Is a high-number SPF better than a low-number one?
Dermatologists recommend using a sunscreen with an SPF of at least 30, which blocks 97 percent of the sun’s rays. Higher-number SPFs block slightly more of the sun’s rays, but no sunscreen can block 100 percent of the sun’s rays.
How can I protect my baby or toddler from the sun?
Ideally, parents should avoid exposing babies younger than 6 months to the sun’s rays. The best way to protect infants from the sun is to keep them in the shade as much as possible, in addition to dressing them in long sleeves, pants, a wide-brimmed hat and sunglasses. Make sure they do not get overheated and that they drink plenty of fluids. If your baby is fussy, crying excessively or has redness on any exposed skin, take him or her indoors. Sunscreen use should be avoided if possible in babies younger than 6 months.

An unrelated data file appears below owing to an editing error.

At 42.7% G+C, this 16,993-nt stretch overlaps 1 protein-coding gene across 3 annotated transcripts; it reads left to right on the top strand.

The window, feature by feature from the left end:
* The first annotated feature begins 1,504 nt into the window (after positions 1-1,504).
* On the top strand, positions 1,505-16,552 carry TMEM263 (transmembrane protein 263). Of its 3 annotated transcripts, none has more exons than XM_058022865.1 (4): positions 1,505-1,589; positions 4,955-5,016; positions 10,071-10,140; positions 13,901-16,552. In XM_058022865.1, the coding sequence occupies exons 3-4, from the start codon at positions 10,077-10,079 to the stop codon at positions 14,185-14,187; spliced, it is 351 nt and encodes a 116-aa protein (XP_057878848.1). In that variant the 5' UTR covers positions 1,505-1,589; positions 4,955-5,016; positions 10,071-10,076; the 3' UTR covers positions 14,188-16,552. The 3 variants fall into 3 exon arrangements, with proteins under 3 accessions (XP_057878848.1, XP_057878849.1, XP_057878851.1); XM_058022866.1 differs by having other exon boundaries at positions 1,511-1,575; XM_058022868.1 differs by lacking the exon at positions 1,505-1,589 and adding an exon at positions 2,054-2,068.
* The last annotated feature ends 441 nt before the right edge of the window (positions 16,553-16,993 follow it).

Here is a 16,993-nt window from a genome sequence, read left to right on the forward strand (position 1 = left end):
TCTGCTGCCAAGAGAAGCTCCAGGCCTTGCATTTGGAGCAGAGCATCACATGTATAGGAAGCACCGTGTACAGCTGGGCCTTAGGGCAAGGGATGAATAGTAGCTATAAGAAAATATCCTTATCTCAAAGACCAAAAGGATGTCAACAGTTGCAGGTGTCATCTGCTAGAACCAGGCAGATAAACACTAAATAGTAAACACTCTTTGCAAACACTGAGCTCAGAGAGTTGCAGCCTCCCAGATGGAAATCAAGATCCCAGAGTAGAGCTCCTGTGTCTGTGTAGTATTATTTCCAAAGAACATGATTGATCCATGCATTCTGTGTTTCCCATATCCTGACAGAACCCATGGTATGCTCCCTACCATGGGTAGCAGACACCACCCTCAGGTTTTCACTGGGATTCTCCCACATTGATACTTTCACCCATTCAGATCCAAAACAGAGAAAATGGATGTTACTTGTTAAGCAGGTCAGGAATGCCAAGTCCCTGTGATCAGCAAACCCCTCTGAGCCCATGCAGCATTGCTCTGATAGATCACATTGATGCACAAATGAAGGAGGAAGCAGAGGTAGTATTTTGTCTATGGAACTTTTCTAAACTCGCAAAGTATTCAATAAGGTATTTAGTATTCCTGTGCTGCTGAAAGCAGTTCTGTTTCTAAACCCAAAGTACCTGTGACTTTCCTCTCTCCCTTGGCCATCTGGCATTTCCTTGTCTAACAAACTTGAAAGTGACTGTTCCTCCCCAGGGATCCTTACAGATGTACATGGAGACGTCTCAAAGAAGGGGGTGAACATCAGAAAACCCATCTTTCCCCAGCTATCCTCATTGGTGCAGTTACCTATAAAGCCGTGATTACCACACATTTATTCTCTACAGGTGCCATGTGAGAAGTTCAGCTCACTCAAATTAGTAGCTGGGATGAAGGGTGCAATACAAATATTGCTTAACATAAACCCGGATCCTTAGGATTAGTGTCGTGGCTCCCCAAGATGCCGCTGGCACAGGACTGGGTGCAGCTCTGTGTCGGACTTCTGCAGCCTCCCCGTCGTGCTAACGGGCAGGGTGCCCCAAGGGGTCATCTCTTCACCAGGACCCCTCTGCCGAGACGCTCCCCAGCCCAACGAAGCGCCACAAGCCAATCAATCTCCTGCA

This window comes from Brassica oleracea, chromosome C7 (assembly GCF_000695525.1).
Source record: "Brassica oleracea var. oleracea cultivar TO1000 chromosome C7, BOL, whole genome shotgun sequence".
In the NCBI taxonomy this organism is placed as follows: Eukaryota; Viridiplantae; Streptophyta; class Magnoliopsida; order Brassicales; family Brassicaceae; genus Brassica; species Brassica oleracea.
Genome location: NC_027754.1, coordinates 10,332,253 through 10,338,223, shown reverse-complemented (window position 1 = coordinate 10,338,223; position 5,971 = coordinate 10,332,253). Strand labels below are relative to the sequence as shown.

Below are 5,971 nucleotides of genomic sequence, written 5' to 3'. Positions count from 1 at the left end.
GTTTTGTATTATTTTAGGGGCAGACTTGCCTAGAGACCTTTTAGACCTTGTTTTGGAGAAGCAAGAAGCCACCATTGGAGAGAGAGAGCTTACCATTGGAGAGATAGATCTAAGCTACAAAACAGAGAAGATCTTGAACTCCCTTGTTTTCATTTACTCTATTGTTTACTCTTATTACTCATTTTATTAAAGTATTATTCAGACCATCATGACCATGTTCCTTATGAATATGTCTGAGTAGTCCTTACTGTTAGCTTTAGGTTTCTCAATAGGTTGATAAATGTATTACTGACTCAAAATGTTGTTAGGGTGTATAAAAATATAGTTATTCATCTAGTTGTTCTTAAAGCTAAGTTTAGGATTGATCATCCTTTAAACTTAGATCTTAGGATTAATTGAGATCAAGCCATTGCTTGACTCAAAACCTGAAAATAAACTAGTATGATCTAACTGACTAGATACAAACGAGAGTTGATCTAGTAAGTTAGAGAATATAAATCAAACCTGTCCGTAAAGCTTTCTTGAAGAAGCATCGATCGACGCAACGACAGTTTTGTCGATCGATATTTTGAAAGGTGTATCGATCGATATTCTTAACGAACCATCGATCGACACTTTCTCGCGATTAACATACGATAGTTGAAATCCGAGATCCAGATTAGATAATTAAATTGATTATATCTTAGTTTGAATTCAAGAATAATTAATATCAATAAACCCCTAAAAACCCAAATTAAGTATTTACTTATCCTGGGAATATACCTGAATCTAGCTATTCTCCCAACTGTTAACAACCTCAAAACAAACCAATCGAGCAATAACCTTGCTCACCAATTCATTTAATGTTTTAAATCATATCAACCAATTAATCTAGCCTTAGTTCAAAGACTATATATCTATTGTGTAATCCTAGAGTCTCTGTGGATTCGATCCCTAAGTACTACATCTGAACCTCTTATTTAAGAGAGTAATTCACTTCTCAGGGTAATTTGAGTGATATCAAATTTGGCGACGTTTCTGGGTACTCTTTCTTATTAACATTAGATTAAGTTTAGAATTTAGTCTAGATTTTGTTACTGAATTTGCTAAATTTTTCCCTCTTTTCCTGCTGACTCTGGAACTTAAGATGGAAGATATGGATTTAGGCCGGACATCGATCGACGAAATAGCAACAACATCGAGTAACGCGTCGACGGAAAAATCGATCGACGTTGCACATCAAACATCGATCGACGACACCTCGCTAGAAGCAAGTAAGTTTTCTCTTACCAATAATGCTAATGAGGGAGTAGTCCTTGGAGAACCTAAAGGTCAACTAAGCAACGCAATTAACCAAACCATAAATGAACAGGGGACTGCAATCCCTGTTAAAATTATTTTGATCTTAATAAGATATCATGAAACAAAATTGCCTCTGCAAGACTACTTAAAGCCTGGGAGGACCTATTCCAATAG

Who regulates sunscreens?
Sunscreen products are regulated as over-the-counter drugs by the U.S. Food and Drug Administration. The FDA has several safety and effectiveness regulations in place that govern the manufacture and marketing of all sunscreen products, including safety data on its ingredients.
How do FDA sunscreen guidelines affect my sunscreen?
Thanks to the FDA, sunscreen labels provide you with important information about what type of UV protection a sunscreen offers and what a sunscreen can do.
On the label, you’ll see whether the sunscreen:
Is Broad Spectrum, which means the sunscreen protects against UVB and UVA rays and helps prevent skin cancer and sunburn.